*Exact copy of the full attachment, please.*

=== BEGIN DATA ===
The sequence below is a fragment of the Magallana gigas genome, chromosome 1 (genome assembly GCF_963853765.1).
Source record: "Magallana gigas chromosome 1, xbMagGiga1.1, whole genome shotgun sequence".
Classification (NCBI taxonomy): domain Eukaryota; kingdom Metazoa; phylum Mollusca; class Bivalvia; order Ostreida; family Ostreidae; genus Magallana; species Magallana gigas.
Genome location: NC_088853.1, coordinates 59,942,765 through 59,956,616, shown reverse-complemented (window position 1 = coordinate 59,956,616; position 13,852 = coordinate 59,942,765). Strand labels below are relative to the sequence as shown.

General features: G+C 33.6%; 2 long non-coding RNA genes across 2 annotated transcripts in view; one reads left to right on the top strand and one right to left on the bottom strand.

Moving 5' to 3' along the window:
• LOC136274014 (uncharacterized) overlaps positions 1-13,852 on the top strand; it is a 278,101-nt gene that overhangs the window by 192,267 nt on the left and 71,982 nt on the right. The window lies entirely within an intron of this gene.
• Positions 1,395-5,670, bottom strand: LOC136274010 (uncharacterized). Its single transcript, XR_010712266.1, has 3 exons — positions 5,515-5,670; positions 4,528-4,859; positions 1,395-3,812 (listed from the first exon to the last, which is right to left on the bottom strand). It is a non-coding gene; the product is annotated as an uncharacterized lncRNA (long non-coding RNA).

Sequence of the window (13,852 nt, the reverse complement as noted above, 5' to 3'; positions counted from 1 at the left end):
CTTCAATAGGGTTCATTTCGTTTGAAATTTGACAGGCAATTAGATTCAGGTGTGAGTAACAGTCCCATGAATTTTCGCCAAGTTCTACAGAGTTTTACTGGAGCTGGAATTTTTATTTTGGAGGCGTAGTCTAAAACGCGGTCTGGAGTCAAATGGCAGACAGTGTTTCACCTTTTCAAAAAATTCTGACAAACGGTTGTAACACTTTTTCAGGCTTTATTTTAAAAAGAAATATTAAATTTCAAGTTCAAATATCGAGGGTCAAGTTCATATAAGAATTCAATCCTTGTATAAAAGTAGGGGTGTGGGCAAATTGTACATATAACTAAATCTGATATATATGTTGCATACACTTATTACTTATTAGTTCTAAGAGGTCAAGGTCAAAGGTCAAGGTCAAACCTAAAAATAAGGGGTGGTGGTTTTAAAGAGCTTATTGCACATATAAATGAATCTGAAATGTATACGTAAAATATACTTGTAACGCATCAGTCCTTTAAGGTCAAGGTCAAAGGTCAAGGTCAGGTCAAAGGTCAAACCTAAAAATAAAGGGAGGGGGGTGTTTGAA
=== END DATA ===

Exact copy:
The sequence below is a fragment of the Magallana gigas genome, chromosome 1 (genome assembly GCF_963853765.1).
Source record: "Magallana gigas chromosome 1, xbMagGiga1.1, whole genome shotgun sequence".
Classification (NCBI taxonomy): domain Eukaryota; kingdom Metazoa; phylum Mollusca; class Bivalvia; order Ostreida; family Ostreidae; genus Magallana; species Magallana gigas.
Genome location: NC_088853.1, coordinates 59,942,765 through 59,956,616, shown reverse-complemented (window position 1 = coordinate 59,956,616; position 13,852 = coordinate 59,942,765). Strand labels below are relative to the sequence as shown.

General features: G+C 33.6%; 2 long non-coding RNA genes across 2 annotated transcripts in view; one reads left to right on the top strand and one right to left on the bottom strand.

Moving 5' to 3' along the window:
• LOC136274014 (uncharacterized) overlaps positions 1-13,852 on the top strand; it is a 278,101-nt gene that overhangs the window by 192,267 nt on the left and 71,982 nt on the right. The window lies entirely within an intron of this gene.
• Positions 1,395-5,670, bottom strand: LOC136274010 (uncharacterized). Its single transcript, XR_010712266.1, has 3 exons — positions 5,515-5,670; positions 4,528-4,859; positions 1,395-3,812 (listed from the first exon to the last, which is right to left on the bottom strand). It is a non-coding gene; the product is annotated as an uncharacterized lncRNA (long non-coding RNA).

Sequence of the window (13,852 nt, the reverse complement as noted above, 5' to 3'; positions counted from 1 at the left end):
CTTCAATAGGGTTCATTTCGTTTGAAATTTGACAGGCAATTAGATTCAGGTGTGAGTAACAGTCCCATGAATTTTCGCCAAGTTCTACAGAGTTTTACTGGAGCTGGAATTTTTATTTTGGAGGCGTAGTCTAAAACGCGGTCTGGAGTCAAATGGCAGACAGTGTTTCACCTTTTCAAAAAATTCTGACAAACGGTTGTAACACTTTTTCAGGCTTTATTTTAAAAAGAAATATTAAATTTCAAGTTCAAATATCGAGGGTCAAGTTCATATAAGAATTCAATCCTTGTATAAAAGTAGGGGTGTGGGCAAATTGTACATATAACTAAATCTGATATATATGTTGCATACACTTATTACTTATTAGTTCTAAGAGGTCAAGGTCAAAGGTCAAGGTCAAACCTAAAAATAAGGGGTGGTGGTTTTAAAGAGCTTATTGCACATATAAATGAATCTGAAATGTATACGTAAAATATACTTGTAACGCATCAGTCCTTTAAGGTCAAGGTCAAAGGTCAAGGTCAGGTCAAAGGTCAAACCTAAAAATAAAGGGAGGGGGGTGTTTGAA